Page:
A global carbon tax that would raise trillions of dollars if applied across the world should be introduced if the world is to avoid dangerous climate change, 13 leading economists have said in a new report.
Led by Professor Nicholas Stern, who produced the groundbreaking Stern Report in 2006, and Professor Joseph Stiglitz, who won the Nobel Prize for economics in 2001, the experts suggested a price for a tonne of carbon dioxide of $50 to $100 (£39-78) by 2030.
If implemented all over the world, the top price would raise about $4 trillion – more than the UK’s and Germany’s gross domestic products, but less than Japan’s – although the report suggested poorer countries might charge less.
Currently about 85 per cent of carbon dioxide emissions are not subject to a tax – while the fossil fuel sector receives subsidies of up to an estimated $5.3 trillion. The world’s largest carbon pricing scheme is in the EU, but it only charges about $6.70.
The High-Level Commission on Carbon Prices’ report, which was supported by the World Bank and France, said the money raised could be used in a variety of ways – such as making payments directly to citizens.
“The revenue can be used to foster growth in an equitable way, by returning the revenue as household rebates, supporting poorer sections of the population, managing transitional changes, investing in low-carbon infrastructure, and fostering technological change,” they said.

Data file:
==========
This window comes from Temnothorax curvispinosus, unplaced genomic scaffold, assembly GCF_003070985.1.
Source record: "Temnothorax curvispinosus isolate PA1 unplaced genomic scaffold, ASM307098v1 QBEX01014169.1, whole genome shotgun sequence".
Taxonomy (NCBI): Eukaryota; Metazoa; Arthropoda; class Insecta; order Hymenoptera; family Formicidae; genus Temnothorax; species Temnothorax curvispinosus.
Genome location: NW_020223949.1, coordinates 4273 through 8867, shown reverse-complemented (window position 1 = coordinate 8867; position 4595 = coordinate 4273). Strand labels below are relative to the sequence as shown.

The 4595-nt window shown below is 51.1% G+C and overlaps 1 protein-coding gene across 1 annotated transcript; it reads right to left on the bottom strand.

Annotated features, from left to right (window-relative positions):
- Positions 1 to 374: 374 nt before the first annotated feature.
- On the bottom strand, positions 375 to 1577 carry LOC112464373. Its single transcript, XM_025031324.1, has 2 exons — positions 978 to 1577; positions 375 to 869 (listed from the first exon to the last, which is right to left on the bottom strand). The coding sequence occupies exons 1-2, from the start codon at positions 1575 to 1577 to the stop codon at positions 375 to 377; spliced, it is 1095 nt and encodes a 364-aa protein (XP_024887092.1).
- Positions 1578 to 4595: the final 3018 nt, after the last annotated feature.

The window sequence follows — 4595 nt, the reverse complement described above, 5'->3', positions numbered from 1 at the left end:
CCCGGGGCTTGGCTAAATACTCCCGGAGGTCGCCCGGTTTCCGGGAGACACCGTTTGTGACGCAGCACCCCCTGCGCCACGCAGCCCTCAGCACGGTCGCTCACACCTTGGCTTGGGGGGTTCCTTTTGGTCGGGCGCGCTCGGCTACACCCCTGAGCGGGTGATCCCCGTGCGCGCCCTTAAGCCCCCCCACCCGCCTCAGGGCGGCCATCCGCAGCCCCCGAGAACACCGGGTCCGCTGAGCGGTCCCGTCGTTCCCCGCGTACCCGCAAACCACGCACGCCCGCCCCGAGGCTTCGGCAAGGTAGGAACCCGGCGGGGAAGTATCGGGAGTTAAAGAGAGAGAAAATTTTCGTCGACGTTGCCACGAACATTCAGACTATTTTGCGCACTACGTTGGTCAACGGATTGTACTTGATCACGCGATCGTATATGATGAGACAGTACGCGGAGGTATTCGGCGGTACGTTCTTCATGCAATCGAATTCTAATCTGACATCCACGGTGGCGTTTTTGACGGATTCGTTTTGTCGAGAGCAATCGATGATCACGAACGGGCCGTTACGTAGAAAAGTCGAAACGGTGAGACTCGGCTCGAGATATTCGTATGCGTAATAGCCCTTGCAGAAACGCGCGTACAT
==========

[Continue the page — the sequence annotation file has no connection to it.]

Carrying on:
“Ensuring revenue neutrality via transfers and reductions in other taxes could be a policy option.”
And the benefits would not simply come from reducing the risk of global warming hitting two degrees Celsius above pre-industrial levels – the point at which scientists believe it will get particularly dangerous – with the economists highlighting the benefits of cleaner air, reduced congestion and healthier ecosystems.
The report described climate change as “an urgent and fundamental challenge”.
“The goal of stabilising the temperature increase well under 2C is largely motivated by concerns over the immense potential scale of economic, social, and ecological damages that could result from the failure to manage climate change effectively,” it said.
This would require the “large-scale transformation” of human activities, affecting electricity generation, industrial processes, heating and cooling, transportation, agriculture and the way we live in general.
“However, climate policies, if well designed and implemented, are consistent with growth, development, and poverty reduction,” the economists added.
“The transition to a low-carbon economy is potentially a powerful, attractive, and sustainable growth story, marked by higher resilience, more innovation, more liveable cities, robust agriculture, and stronger ecosystems.”
The report called for the world to start cutting state subsidies for oil, coal and gas.
“Reducing fossil fuel subsidies is another essential step toward carbon pricing – in effect, these subsidies are similar to a negative emissions price,” it said.
And the economists stressed the urgency of implementing their recommendations.
“As carbon-pricing mechanisms take time to develop, countries should begin doing so immediately,” they wrote.
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